Back in 2012, when Bespoke Post was just a startup with handful of people, it began as many new businesses do: with conversations around beer. The gang met for a weekly happy hour at Lolita Bar on the Lower East Side of Manhattan, which offered pints of better-than-average brews for $3. (The bar has since gone out of business.) Like at a lot of companies founded by young folks–like a lot of companies, period–booze found its way into Bespoke Post’s DNA early.
Then, in the summer of 2013, the drinking took a curious twist. It might have had to do with the fact that Bespoke Post, which sends men monthly boxes of various products each month (new fashion, grooming supplies, or food) had recently begun to send cocktail kits to their customers. Or it may have just grown out of a spontaneous flight of fancy on the part of Rishi Prabhu, the company’s founder.
“We wanted to give the interns a fun way to contribute,” he says. “We were like, ‘Why don’t you each make a cocktail?’” (The interns were all over 21.)
The tradition began modestly. The first intern simply stirred together some Don Julio, soda, and lime. “That was all it was,” says Prabhu. But everyone had a good time–a better time, even, than at a happy hour where others were the servers and mixologists. Soon a second intern made a cocktail. Then a third. The summer ended, the interns went home, and no one thought much more of it for a little while.
Then, in October of 2013, Bespoke Post hired Amber Luan to help with operations and merchandising for the brand. Remembering how fun it was with the interns, Prabhu asked Luan if she would make a cocktail for the office, somewhere around the two-week mark of her employment.
Recalls Luan: “I was just starting the job, and I was anxious about that. It was a new group of people I haven’t met, and I was like, ‘Shoot! They’re gonna judge me from my cocktail!’” Perhaps having a bit of fun, Prabhu and the others did nothing to make the task less intimidating. “They told me things like, ‘You have to blow us out of the water,’” recalls Luan. Lest she think it was just a joke, they started teasing her: “When’s the cocktail? When’s the cocktail?”
Luan finally bit the bullet (or Bulleit if you prefer). She scoured the Internet for ideas, and finally set to work. That Friday, she presented the cocktail to the group. “I was freaking out,” she recalls. “I didn’t want the ice to melt. I had to plan out the timing of everything.” It was starting to look like her cocktail might be a disaster.
Finally, she passed the cocktails around. Her coworkers-turned-judges sipped slowly.
Recalls Prabhu: “It was amazing.”
Luan, it turned out, had crafted a cocktail with vanilla-and-cardamom-infused vodka, seltzer, pomegranate juice, and mint. She had infused the vodka herself. “I wanted to make something different,” she says now with a shrug, a few paces from the wet bar in Bespoke Post’s new Flatiron District office space.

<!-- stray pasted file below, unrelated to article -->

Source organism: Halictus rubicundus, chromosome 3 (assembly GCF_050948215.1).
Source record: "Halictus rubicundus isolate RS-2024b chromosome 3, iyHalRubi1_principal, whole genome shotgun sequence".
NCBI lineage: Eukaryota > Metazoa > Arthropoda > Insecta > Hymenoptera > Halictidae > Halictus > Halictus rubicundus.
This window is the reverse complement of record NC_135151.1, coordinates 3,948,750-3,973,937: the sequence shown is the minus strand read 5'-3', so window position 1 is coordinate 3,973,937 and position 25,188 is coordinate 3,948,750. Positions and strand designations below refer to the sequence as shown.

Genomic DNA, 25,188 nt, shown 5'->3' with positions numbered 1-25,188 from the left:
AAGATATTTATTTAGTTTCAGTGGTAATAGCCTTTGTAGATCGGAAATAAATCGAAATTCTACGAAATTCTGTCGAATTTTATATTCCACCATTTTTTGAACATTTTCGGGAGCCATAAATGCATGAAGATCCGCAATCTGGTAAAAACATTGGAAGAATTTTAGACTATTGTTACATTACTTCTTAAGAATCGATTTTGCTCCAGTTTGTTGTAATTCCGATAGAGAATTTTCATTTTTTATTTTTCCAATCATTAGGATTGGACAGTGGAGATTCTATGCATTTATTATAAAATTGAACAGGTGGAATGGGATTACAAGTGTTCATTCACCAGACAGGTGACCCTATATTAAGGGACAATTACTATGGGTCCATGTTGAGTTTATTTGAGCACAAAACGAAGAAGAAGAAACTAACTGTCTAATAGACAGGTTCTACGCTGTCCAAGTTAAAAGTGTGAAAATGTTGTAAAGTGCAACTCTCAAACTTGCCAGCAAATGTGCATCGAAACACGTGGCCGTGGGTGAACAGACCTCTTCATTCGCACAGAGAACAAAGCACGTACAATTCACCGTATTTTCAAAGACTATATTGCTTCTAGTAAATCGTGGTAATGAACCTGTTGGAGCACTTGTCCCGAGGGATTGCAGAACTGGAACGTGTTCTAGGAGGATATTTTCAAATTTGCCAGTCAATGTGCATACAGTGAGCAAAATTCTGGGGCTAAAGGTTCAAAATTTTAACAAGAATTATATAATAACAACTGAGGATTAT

“It showed so much foresight and thoughtfulness on her part,” says Prabhu. “And it was a great bonding experience for the rest of the team. And since then, every subsequent person has stood on the shoulders of the person before.” That’s because with each new hire, Bespoke Post insisted on reiterating this curious on-boarding ritual.
Theresa Hensley, a designer for the company, recalls hers: a gin-and-tonic using rosemary-infused gin and pomegranate San Pelligrino. “That was my first cocktail,” she admits. “It was nerve-wracking! They pump it up a lot and it scares the shit out of everybody.” (Reaching for a term to describe the practice, Prabhu initially says, with a grin, “I don’t want to say hazing…”)
Justin Sundheimer, hired at the end of this September, just presented his cocktail. He describes it like a waiter describing specials on the menu. He used lapsang souchong tea (“basically it’s black tea leaves dried over smoking embers, with a bush fire flavor to it”), infusing it in bourbon. Then he slow-cooked cranberries for five hours (“just until they popped”), muddled them, put them through a cheese cloth, and added some pure cranberry juice. Then he added cinnamon, maple syrup, and both the juice and zest of an orange.
He, too, had never made a cocktail before. But he tried it out on his befuddled roommate, so by the time he presented to the group, “I was pretty confident,” he admits.
The cocktail brought down the house.
Woe to the next hire, who must outdo Sundheimer. And the growing Bespoke Post plans to make several hires in the coming months. (Should the company ever hire an alcoholic, he or she will presumably get special dispensation. As it is, at least one employee–hired before the ritual became institutionalized–doesn’t drink much, says Pradhu.)
With a recipe as byzantine at Sundheimer’s, one wonders: Has Bespoke Post reached a kind of Peak Cocktail, beyond which the quality must necessarily decline?
“I don’t know if that will happen,” says Prabhu. “Everyone puts their unique spin on it. And it’s not really about the cocktail at the end of the day. It’s an opportunity for everyone to come back here and chill out for a while. This is just the vehicle to make that happen.”